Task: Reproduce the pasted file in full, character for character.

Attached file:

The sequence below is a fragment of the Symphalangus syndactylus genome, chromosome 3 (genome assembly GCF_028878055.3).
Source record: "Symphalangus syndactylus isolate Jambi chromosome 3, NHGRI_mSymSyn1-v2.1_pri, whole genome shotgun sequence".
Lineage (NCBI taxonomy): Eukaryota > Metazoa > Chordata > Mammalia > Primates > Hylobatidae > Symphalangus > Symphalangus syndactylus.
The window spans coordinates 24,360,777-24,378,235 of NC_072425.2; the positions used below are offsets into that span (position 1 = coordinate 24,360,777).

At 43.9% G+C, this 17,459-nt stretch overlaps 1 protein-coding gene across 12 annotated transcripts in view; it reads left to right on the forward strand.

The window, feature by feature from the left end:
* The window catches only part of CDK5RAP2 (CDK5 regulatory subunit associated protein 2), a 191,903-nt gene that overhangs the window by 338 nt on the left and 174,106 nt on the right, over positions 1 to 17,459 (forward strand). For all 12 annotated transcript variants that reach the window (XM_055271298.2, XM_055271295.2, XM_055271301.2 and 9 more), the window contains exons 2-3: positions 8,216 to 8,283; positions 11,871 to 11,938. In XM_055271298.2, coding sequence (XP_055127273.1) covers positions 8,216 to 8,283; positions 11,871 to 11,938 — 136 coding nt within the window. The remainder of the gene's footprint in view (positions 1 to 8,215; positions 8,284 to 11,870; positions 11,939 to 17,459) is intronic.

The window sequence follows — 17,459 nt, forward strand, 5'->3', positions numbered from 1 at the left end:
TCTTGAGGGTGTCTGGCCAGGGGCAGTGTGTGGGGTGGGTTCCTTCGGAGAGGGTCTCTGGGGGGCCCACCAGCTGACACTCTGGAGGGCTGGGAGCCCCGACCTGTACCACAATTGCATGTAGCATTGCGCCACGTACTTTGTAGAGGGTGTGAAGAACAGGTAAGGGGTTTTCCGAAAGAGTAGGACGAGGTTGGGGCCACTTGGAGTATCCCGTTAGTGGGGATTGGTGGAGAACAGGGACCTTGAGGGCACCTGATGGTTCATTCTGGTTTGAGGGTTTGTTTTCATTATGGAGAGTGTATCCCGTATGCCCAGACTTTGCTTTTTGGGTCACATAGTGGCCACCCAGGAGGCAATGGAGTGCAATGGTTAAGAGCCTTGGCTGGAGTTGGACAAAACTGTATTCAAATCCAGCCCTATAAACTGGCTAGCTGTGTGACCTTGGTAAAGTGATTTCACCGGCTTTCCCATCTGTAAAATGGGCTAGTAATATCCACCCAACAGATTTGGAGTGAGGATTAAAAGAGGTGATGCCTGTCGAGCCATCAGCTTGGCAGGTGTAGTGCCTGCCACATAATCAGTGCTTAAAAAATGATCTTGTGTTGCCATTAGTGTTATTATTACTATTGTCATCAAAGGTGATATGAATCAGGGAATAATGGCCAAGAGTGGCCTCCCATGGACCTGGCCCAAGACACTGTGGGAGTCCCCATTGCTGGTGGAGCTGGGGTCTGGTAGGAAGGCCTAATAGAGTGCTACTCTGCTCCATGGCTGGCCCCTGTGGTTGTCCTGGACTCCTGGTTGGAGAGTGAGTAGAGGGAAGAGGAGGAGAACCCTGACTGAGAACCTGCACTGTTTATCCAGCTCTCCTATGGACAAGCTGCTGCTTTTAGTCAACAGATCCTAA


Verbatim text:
The sequence below is a fragment of the Symphalangus syndactylus genome, chromosome 3 (genome assembly GCF_028878055.3).
Source record: "Symphalangus syndactylus isolate Jambi chromosome 3, NHGRI_mSymSyn1-v2.1_pri, whole genome shotgun sequence".
Lineage (NCBI taxonomy): Eukaryota > Metazoa > Chordata > Mammalia > Primates > Hylobatidae > Symphalangus > Symphalangus syndactylus.
The window spans coordinates 24,360,777-24,378,235 of NC_072425.2; the positions used below are offsets into that span (position 1 = coordinate 24,360,777).

At 43.9% G+C, this 17,459-nt stretch overlaps 1 protein-coding gene across 12 annotated transcripts in view; it reads left to right on the forward strand.

The window, feature by feature from the left end:
* The window catches only part of CDK5RAP2 (CDK5 regulatory subunit associated protein 2), a 191,903-nt gene that overhangs the window by 338 nt on the left and 174,106 nt on the right, over positions 1 to 17,459 (forward strand). For all 12 annotated transcript variants that reach the window (XM_055271298.2, XM_055271295.2, XM_055271301.2 and 9 more), the window contains exons 2-3: positions 8,216 to 8,283; positions 11,871 to 11,938. In XM_055271298.2, coding sequence (XP_055127273.1) covers positions 8,216 to 8,283; positions 11,871 to 11,938 — 136 coding nt within the window. The remainder of the gene's footprint in view (positions 1 to 8,215; positions 8,284 to 11,870; positions 11,939 to 17,459) is intronic.

The window sequence follows — 17,459 nt, forward strand, 5'->3', positions numbered from 1 at the left end:
TCTTGAGGGTGTCTGGCCAGGGGCAGTGTGTGGGGTGGGTTCCTTCGGAGAGGGTCTCTGGGGGGCCCACCAGCTGACACTCTGGAGGGCTGGGAGCCCCGACCTGTACCACAATTGCATGTAGCATTGCGCCACGTACTTTGTAGAGGGTGTGAAGAACAGGTAAGGGGTTTTCCGAAAGAGTAGGACGAGGTTGGGGCCACTTGGAGTATCCCGTTAGTGGGGATTGGTGGAGAACAGGGACCTTGAGGGCACCTGATGGTTCATTCTGGTTTGAGGGTTTGTTTTCATTATGGAGAGTGTATCCCGTATGCCCAGACTTTGCTTTTTGGGTCACATAGTGGCCACCCAGGAGGCAATGGAGTGCAATGGTTAAGAGCCTTGGCTGGAGTTGGACAAAACTGTATTCAAATCCAGCCCTATAAACTGGCTAGCTGTGTGACCTTGGTAAAGTGATTTCACCGGCTTTCCCATCTGTAAAATGGGCTAGTAATATCCACCCAACAGATTTGGAGTGAGGATTAAAAGAGGTGATGCCTGTCGAGCCATCAGCTTGGCAGGTGTAGTGCCTGCCACATAATCAGTGCTTAAAAAATGATCTTGTGTTGCCATTAGTGTTATTATTACTATTGTCATCAAAGGTGATATGAATCAGGGAATAATGGCCAAGAGTGGCCTCCCATGGACCTGGCCCAAGACACTGTGGGAGTCCCCATTGCTGGTGGAGCTGGGGTCTGGTAGGAAGGCCTAATAGAGTGCTACTCTGCTCCATGGCTGGCCCCTGTGGTTGTCCTGGACTCCTGGTTGGAGAGTGAGTAGAGGGAAGAGGAGGAGAACCCTGACTGAGAACCTGCACTGTTTATCCAGCTCTCCTATGGACAAGCTGCTGCTTTTAGTCAACAGATCCTAA